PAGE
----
As the ongoing bull market has just celebrated its 7th anniversary, investors are afraid that the best days of this rally are behind us and an imminent bear market is just around the corner. The imminent hikes of interest rates by Fed only add to these worries. Therefore, many investors have increased the cash portion of their portfolios while they also wonder how they can achieve satisfactory returns with minimal risk from now on. To these investors, I strongly recommend purchasing Valspar (VAL), which currently offers a 7.6% yield in less than one year.
As I have mentioned in the past, deal arbitrage can be highly profitable and is an ideal spot of investing under the current market conditions. During a period of stagnating earnings growth, in which S&P (NYSEARCA:SPY) has remained essentially flat for one and a half year and a downtrend is more likely than a further rally, investors should pinpoint deals that have a very favorable risk/reward profile. In this way, they will enjoy excellent returns even if the market plunges. Of course, when one invests in a deal arbitrage, one should first make sure that the deal will materialize. Otherwise, the good profits from the deals that materialize will eventually be offset by a great loss from a deal that is cancelled.
Sherwin-Williams (NYSE:SHW) recently announced that it will acquire Valspar for $113 per share in an all-cash deal. The deal is expected to close the latest in the first quarter of 2017. As per the terms of the deal, in the unlikely event that divestitures greater than $650 M are required by the anti-trust authority, the price of the deal will fall to $105 per share. Moreover, the two companies will have the right to cancel the deal if the required divestitures exceed $1.5 B.
The only factors that can break the deal, just like every deal, are the rejection of the deal by the shareholders of one of the two companies, lack of financing resources for the payment of the deal, and rejection by the anti-trust authority due to competitive issues arising from the deal. As Valspar is being acquired at a 41% premium over its 30-day average price and a 30% premium over its all-time high, it is certain that its shareholders will approve of the deal without any reservations.
It is also worth noting that the deal will enable Sherwin-Williams to expand internationally, particularly in China, where Valspar generates 15% of its total revenue. Another benefit for Sherwin-Williams is the strength of Valspar in coatings for food and beverage packaging and for steel coils, two areas in which the former wants to expand. Moreover, the management of Sherwin-Williams estimates the synergies from the deal to amount to $280 M per year by 2017 and the boost to the earnings per share to be nearly $4.00 by 2018. Therefore, the shareholders of Sherwin-Williams are not likely to oppose to the deal either.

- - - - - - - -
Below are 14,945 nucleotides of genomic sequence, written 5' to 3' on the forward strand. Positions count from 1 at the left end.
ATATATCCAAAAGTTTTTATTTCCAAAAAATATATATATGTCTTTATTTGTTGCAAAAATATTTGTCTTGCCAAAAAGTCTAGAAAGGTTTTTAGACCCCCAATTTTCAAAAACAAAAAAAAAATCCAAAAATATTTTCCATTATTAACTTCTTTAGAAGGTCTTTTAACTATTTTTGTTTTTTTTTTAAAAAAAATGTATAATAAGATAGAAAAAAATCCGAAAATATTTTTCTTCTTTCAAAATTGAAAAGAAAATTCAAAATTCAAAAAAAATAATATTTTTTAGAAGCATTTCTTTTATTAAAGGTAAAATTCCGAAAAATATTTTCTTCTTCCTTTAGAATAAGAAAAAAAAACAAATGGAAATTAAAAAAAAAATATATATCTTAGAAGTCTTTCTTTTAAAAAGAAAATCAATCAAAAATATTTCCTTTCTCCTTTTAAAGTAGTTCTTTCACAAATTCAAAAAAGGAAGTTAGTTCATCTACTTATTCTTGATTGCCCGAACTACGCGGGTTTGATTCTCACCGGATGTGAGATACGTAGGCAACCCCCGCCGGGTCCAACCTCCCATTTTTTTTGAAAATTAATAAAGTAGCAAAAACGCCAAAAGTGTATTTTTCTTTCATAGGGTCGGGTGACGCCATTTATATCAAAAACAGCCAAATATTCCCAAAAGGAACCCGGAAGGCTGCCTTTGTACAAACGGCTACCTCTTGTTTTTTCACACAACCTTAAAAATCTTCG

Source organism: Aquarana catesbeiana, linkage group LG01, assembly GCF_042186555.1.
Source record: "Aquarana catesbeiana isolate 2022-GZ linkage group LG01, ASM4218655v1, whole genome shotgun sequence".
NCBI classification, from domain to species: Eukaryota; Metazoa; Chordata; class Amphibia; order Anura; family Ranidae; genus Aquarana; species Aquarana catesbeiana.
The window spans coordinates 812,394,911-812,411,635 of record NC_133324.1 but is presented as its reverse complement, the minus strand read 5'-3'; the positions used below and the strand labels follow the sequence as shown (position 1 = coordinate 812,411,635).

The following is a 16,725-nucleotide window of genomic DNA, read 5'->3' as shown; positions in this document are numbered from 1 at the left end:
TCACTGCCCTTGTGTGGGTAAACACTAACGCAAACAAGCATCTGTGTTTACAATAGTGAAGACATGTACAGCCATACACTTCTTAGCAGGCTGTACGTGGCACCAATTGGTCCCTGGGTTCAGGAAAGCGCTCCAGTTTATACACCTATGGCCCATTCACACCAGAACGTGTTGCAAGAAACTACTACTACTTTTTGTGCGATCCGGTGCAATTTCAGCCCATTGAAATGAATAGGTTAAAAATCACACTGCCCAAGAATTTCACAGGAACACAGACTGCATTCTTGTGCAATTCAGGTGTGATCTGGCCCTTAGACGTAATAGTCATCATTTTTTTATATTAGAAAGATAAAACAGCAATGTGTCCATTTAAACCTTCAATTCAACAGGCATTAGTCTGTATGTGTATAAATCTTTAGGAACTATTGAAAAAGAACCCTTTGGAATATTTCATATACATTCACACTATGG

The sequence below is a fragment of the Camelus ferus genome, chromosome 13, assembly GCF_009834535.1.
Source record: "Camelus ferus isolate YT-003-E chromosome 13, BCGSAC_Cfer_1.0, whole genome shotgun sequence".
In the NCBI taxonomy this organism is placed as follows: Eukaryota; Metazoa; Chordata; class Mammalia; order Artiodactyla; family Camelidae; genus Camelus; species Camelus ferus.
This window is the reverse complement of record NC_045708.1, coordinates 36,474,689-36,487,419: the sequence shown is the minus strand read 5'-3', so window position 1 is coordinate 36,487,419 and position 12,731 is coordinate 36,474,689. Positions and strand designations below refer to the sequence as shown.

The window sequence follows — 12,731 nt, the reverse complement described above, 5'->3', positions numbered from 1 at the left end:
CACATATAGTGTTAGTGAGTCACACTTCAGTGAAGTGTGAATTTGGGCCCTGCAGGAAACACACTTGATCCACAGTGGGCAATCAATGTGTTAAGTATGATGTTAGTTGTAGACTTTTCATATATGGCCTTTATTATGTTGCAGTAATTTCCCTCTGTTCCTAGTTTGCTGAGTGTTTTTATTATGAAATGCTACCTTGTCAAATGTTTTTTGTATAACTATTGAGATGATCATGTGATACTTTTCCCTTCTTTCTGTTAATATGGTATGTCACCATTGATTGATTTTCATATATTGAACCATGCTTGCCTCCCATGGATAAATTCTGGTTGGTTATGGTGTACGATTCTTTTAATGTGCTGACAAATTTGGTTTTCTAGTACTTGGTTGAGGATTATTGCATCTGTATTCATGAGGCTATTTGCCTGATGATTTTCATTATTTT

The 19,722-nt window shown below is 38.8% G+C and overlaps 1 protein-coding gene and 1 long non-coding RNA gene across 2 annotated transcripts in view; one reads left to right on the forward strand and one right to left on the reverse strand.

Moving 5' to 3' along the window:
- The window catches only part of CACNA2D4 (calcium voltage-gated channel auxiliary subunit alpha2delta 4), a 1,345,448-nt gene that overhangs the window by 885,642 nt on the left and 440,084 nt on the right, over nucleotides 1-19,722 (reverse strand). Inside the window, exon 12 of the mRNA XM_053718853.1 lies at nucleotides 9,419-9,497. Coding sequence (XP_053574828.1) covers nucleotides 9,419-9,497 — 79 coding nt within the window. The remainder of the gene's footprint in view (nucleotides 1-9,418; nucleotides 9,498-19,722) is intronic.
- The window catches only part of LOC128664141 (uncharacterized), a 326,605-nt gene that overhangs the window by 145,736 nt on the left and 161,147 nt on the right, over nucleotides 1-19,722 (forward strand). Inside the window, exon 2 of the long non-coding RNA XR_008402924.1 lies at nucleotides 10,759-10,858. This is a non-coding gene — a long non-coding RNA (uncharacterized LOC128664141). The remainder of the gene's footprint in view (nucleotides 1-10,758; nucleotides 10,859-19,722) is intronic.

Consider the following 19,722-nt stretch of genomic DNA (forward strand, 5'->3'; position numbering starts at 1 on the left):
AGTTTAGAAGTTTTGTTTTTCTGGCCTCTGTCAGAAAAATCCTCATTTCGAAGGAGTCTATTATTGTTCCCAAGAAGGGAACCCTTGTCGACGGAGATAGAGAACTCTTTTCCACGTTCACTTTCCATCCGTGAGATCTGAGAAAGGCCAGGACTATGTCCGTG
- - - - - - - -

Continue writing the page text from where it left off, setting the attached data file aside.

In reference to the financing of the deal, while the deal has a total value of $11.3 B, Sherwin-Williams has already secured a fully committed bridge loan from Citigroup for $9.3 B. Moreover, the company has a strong balance sheet, with a net debt of $3.5 B, which is only 3 times the expected earnings of this year. In addition, the company is minimizing its share repurchases from this year so it will be in an excellent position to rapidly deleverage after the deal is complete. All in all, the financing of the deal is secure and hence investors should not worry about this factor.
The only issue that remains is the approval from the anti-trust authority. However, the two companies use different architectural channels in the U.S. while they do not have any overlap in the industrial coating business. Therefore, the anti-trust authority will almost certainly approve of the deal without any reservations. Investors were initially cautious on this issue due to the provision of the deal for a lower deal price ($105 per share) in the event that the regulatory authority required divestments higher than $650 M. However, as the managements of the two companies repeatedly emphasized in the conference call, they introduced this provision only to secure the certainty of the deal. The two companies have hired some experts in the anti-trust field, who expect zero divestments to be required by the authorities. To make a long story short, both managements strongly believe that the regulators will not require any divestments at all but they incorporated this term in the deal only to make sure that the deal will materialize. That's why the stock of Valspar rallied on the day of the conference call.
All in all, the deal will almost certainly materialize and investors can make a great profit from it. Given that Valspar will pay a quarterly dividend $0.33 in the next 3 quarters, investors who purchase Valspar at the current price, will earn 7.6% in less than a year. Given the current status of the market, with essentially flat earnings and more interest rate hikes in the near future, the above yield is excellent, particularly given the extremely low risk of the trade.
Disclosure: I am/we are long VAL.
I wrote this article myself, and it expresses my own opinions. I am not receiving compensation for it (other than from Seeking Alpha). I have no business relationship with any company whose stock is mentioned in this article.